2012: The End of the Arctic Era

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Times have changed: Over a century ago Robert Peary explored a very different Arctic. Credit: NOAA's People Collection

This year's record ice melts in

Greenland and the Arctic ocean aren't flukes, but confirmation that

the Arctic is racing ahead into a new and unknown climate state, said

top US climate scientists today.

VIDEO: Monitoring Climate Change

The announcement came with the release

today of the 2012 Arctic Report Card, which calls on the expertise of

140 scientists from 15 countries to summarize the state of the

Arctic.

PHOTOS:

Svalbard: Norway's 'Galapagos' in the North

“If we are not already there, we're

clearly on the verge of seeing a new Arctic,” said Martin Jeffries

of the Office of Naval Research. Jeffries and other scientists spoke

at a press conference today at the meeting of the American

Geophysical Union in San Francisco.

Highlights from the 2012 report include

record

low snow coverage in June and record

low sea ice extent in September, a longer

growing season with greener tundra, record

high permafrost temperatures in northernmost Alaska,

longest

melt season ever seen on the Greenland ice sheet and a

rare,

nearly ice sheet-wide melt event in July.

ANALYSIS: July Scorcher Turns Greenland Into Giant Slushy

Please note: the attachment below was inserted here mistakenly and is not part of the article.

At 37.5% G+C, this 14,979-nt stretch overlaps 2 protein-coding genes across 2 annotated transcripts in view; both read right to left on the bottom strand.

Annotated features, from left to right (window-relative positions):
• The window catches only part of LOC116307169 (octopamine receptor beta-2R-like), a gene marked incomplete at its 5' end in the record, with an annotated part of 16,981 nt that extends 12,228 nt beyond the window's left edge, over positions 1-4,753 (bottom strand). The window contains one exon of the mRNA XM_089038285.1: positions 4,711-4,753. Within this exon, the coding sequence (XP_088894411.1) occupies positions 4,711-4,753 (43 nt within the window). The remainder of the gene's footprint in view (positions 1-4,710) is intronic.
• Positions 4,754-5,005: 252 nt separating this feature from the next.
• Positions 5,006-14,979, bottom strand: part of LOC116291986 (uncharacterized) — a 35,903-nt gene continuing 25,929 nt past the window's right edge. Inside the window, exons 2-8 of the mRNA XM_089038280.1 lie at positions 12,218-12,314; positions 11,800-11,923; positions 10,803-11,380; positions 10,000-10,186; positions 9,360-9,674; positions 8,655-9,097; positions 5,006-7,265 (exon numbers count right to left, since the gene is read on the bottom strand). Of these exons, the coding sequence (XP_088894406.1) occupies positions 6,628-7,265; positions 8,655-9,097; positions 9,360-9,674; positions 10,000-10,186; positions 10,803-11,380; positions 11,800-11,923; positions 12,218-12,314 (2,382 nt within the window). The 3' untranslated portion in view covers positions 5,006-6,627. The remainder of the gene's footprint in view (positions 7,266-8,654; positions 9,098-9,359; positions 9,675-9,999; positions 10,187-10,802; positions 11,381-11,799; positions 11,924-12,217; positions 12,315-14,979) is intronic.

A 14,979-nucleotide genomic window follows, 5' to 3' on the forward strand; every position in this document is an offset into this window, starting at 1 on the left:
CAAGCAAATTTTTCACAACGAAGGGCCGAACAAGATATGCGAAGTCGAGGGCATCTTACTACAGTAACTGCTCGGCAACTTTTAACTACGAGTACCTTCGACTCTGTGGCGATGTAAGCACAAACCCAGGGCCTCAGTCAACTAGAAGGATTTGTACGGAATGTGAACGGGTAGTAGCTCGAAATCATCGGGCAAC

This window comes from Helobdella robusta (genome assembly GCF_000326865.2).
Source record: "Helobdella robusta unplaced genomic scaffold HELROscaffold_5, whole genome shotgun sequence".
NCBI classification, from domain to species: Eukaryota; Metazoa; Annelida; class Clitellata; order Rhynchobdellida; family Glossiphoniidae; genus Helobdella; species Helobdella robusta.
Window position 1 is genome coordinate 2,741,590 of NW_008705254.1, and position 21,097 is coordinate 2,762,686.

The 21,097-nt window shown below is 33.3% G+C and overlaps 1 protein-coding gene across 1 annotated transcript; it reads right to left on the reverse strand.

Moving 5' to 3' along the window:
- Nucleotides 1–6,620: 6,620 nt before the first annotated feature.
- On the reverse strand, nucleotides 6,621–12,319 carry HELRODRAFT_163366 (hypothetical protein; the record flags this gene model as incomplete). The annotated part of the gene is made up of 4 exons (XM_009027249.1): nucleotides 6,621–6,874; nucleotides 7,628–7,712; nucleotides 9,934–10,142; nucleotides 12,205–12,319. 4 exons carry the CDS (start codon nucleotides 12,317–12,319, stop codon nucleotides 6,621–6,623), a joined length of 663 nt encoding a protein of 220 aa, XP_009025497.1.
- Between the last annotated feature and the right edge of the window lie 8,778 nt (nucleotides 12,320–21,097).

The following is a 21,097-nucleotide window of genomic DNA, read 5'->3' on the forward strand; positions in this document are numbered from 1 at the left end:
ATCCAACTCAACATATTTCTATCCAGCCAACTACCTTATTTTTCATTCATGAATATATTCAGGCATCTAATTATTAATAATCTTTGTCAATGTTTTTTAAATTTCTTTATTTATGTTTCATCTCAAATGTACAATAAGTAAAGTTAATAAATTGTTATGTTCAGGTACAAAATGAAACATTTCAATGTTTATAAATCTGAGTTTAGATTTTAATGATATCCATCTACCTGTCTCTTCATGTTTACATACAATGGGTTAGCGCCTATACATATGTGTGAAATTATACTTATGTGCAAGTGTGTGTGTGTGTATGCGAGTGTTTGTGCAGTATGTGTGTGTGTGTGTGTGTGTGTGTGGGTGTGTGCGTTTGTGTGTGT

What's more, the thinner sea ice is

letting more light through to the water, which is leading to masssive

phytoplankton blooms in the summer that could mean the

productivity at the bottom of the food chain of those waters is ten

times what was previously thought. On land the arctic

fox is close to extinction in Fennoscandia — the region that includes the Scandinavian Peninsula, Finland, Karelia, and the Kola Peninsula — and falling

prey to the larger Red foxes moving north with warmer temperatures.

The Arctic fox is also suffering as a result of changes in the

lemming cycle, which is an important food source for the small

predator.

There were even severe

weather events including extreme cold and snowfall in

Eurasia and two major storms off western and northern Alaska.

“2012 has been an astounding year,”

said Jason Box, who studies Greenland at the Byrd Polar Research

Center at Ohio State University. It was the warmest summer in 170

years, he said, and the vast extent of melting ice seems to indicate

something has fundamentally changed. “This year Greenland crossed a

threshold. We can expect Greenland to be melting across its entire

surface from now on.”

ANALYSIS: Arctic Summer Sea Ice Gone By 2015?

The loss of all this ice in the Arctic

is not simply a consequence of global warming, however, it also adds

to the problem. Ice and snow are terrific reflectors that keep a lot

of solar energy from being trapped in Earth's atmosphere. When ice

melts, darker ground and waters are exposed and absorb that sunlight.

“The Arctic is one of the Earth's

mirrors and that mirror is breaking,” said researcher Donald

Perovich of Dartmouth College.